Adult Living with ADD
My mother would tell a story about me as a child. it went something like this:
"She was such an active child. I would watch, as she sprawled in the middle of the floor; coloring, doing a puzzle, listening to music, playing a game and watching TV, all at the same time. I almost started to make her stop and focus on one thing at a time until I realized that she was doing all of the different activities well."
This was back in the 60's before there was any such things as ADD, ADHD etc. Now, I was referred to as a hyper-active child that refused to take naps in preschool but other than those two things, I was thought of as a pretty average kid. As I moved through school, I found the classes painful to attend. The teacher would drone on about something and my mind would wander from thought to thought. Thank goodness, I had a slightly above average intelligence and a photographic memory. Both of those things served me well all the way through my college years. I managed to make good grade, while setting the record for attending the fewest classes.
I did graduate and went to work in the insurance Industry where both the ADD and photographic memory continued to contribute to my success in the work force. In my 30's, I finally discovered the diagnosis for my condition. By that time, I was having trouble focusing. I found myself obsessing about the smallest things, worrying about things I had no control over, what-so-ever. Literally, Driven to Distraction. (Great book, by the way)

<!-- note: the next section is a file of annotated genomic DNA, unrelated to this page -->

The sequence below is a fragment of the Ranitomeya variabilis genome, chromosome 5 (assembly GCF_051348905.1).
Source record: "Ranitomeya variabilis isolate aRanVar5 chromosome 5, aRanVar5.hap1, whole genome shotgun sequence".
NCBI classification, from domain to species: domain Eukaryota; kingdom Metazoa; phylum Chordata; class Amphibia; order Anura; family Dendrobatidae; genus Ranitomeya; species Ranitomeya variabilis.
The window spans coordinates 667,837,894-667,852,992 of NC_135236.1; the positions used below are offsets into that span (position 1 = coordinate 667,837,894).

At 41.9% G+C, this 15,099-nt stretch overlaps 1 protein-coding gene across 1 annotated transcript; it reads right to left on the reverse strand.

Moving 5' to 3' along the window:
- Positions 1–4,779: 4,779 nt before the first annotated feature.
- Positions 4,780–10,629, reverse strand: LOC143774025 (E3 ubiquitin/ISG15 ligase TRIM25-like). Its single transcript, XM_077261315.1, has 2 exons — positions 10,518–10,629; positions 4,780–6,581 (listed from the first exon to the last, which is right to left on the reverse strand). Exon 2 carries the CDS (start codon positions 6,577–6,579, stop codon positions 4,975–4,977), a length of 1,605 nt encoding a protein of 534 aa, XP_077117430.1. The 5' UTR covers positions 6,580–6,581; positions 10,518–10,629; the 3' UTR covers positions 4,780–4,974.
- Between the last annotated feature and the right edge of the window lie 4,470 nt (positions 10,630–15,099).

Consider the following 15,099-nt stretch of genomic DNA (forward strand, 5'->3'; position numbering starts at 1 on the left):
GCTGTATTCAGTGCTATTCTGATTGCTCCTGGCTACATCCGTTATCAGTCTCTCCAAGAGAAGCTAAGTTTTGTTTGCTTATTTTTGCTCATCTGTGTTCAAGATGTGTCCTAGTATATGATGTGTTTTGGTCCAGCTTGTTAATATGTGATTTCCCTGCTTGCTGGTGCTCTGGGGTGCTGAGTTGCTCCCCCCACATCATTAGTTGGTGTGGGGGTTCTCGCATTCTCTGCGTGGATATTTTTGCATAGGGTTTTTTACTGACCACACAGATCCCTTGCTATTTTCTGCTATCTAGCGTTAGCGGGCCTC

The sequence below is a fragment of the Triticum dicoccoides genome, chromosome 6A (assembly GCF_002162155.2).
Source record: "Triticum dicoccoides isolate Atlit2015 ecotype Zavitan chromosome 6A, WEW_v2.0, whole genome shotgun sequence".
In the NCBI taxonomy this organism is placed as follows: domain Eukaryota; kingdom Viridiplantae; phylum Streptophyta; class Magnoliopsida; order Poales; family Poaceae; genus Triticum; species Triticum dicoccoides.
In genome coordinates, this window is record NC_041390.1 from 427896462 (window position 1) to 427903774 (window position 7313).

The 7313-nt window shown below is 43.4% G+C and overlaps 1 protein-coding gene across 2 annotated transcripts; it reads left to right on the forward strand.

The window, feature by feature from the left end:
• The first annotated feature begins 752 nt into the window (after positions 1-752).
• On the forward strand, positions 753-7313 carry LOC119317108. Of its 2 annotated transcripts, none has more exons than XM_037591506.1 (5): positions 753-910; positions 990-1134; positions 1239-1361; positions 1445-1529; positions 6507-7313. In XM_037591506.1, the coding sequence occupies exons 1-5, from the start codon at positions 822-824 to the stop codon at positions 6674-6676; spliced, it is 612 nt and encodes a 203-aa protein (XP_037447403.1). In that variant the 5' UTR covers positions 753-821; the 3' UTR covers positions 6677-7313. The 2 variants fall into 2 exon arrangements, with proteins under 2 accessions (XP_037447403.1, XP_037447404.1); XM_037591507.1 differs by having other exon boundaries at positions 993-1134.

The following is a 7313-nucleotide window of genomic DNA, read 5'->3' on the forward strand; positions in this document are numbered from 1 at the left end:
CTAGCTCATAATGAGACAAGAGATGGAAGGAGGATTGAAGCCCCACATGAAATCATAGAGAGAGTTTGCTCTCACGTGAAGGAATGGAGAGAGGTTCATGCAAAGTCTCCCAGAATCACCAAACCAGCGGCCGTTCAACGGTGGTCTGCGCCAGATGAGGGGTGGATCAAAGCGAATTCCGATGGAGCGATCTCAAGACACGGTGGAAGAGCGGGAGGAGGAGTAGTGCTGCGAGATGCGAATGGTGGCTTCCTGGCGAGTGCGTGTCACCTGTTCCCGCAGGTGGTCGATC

My approach to most things turns to knowledge so in my quest for knowledge, I found my answers. Once I realized what was the cause of my distractions, I was better able to manage the negative aspects of ADD. Note, there are positive aspects to both a child with ADD and an adult. So, if you are the parent of a child with ADD, focus on the positives with encouragement and activities.
I once had a friend ask me to describe what went on in my mind. She questioned, "Is it like a big raceway, with lots of cars going around in a circle?"
I replied, "Oh, no, that is way too organized. it is more like, picturing an enclosed room and dropping about a 1000 ping pong balls in that room and keeping up with all of the bouncing balls at one time. Those bouncing balls are individual thoughts."
Some key facts to know:
We absorb information in a different manner.
Silence is NOT a good thing when studying. If fact, we would prefer other stimuli and believe it or not, it helps us focus.
We are not rude if we do not look at the teacher when they are talking. Eye contact is not a prerequisite for absorbing the information.
Let us have the additional body movement, if it does not disrupt others. (Of note here, I teach adults and when faced with an adult student with ADD, I simply place them in the rear of the class where they can move about freely, look out the window, etc without disrupting the rest of the class. They still absorb the information and pass the test just like the other adult students. And usually, with a better score.)
We are not bad employees. In fact, put us in a job that requires a lot of multi-tasking and we will excel. However, do not put us working a single, solitary job. It will drive us absolutely crazy.
The less classroom and the more hands on training is a better teaching mechanism.
Engage us in answering questions during the learning process. Do not assume we will not know the answer, simply because we were looking out the window while you were giving the lecture.
We are not necessarily behavioral problem kids.( Try to avoid dumping us into that category)
Just because girls sit quietly and make eye contact, do not assume they do not suffer from ADD. Little girls are taught from a young age to be little ladies so they turn the ADD inward and are better able to hide the outward signs of ADD through daydreaming.
Parents, read a few books on dealing with ADD.